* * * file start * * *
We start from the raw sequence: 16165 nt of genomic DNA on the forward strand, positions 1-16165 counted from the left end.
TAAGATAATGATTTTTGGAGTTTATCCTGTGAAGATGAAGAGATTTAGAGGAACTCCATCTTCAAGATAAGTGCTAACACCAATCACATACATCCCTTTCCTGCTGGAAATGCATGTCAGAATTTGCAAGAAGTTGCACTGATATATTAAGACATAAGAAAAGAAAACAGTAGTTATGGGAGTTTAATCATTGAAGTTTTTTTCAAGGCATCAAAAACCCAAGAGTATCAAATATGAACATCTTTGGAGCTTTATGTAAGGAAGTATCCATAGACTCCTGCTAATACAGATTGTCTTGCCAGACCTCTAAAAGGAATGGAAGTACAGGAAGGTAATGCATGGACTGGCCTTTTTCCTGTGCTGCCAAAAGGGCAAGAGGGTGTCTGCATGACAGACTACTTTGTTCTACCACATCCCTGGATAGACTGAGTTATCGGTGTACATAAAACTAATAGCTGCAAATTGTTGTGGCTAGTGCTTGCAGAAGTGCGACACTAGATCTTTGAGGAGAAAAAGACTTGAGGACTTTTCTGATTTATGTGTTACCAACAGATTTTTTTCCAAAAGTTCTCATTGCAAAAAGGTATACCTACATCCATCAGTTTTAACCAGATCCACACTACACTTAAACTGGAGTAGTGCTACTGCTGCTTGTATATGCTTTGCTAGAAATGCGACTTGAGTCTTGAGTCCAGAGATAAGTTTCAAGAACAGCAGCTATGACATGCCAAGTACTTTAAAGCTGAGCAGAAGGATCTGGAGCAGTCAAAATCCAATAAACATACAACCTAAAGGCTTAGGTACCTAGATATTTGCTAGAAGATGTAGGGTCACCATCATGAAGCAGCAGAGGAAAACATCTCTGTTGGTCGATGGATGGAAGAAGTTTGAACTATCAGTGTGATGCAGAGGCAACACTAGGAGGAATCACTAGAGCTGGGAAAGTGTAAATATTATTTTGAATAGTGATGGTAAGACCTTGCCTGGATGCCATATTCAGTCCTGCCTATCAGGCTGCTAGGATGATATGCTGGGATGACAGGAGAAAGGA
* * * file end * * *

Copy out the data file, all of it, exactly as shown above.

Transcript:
We start from the raw sequence: 16165 nt of genomic DNA on the forward strand, positions 1-16165 counted from the left end.
TAAGATAATGATTTTTGGAGTTTATCCTGTGAAGATGAAGAGATTTAGAGGAACTCCATCTTCAAGATAAGTGCTAACACCAATCACATACATCCCTTTCCTGCTGGAAATGCATGTCAGAATTTGCAAGAAGTTGCACTGATATATTAAGACATAAGAAAAGAAAACAGTAGTTATGGGAGTTTAATCATTGAAGTTTTTTTCAAGGCATCAAAAACCCAAGAGTATCAAATATGAACATCTTTGGAGCTTTATGTAAGGAAGTATCCATAGACTCCTGCTAATACAGATTGTCTTGCCAGACCTCTAAAAGGAATGGAAGTACAGGAAGGTAATGCATGGACTGGCCTTTTTCCTGTGCTGCCAAAAGGGCAAGAGGGTGTCTGCATGACAGACTACTTTGTTCTACCACATCCCTGGATAGACTGAGTTATCGGTGTACATAAAACTAATAGCTGCAAATTGTTGTGGCTAGTGCTTGCAGAAGTGCGACACTAGATCTTTGAGGAGAAAAAGACTTGAGGACTTTTCTGATTTATGTGTTACCAACAGATTTTTTTCCAAAAGTTCTCATTGCAAAAAGGTATACCTACATCCATCAGTTTTAACCAGATCCACACTACACTTAAACTGGAGTAGTGCTACTGCTGCTTGTATATGCTTTGCTAGAAATGCGACTTGAGTCTTGAGTCCAGAGATAAGTTTCAAGAACAGCAGCTATGACATGCCAAGTACTTTAAAGCTGAGCAGAAGGATCTGGAGCAGTCAAAATCCAATAAACATACAACCTAAAGGCTTAGGTACCTAGATATTTGCTAGAAGATGTAGGGTCACCATCATGAAGCAGCAGAGGAAAACATCTCTGTTGGTCGATGGATGGAAGAAGTTTGAACTATCAGTGTGATGCAGAGGCAACACTAGGAGGAATCACTAGAGCTGGGAAAGTGTAAATATTATTTTGAATAGTGATGGTAAGACCTTGCCTGGATGCCATATTCAGTCCTGCCTATCAGGCTGCTAGGATGATATGCTGGGATGACAGGAGAAAGGA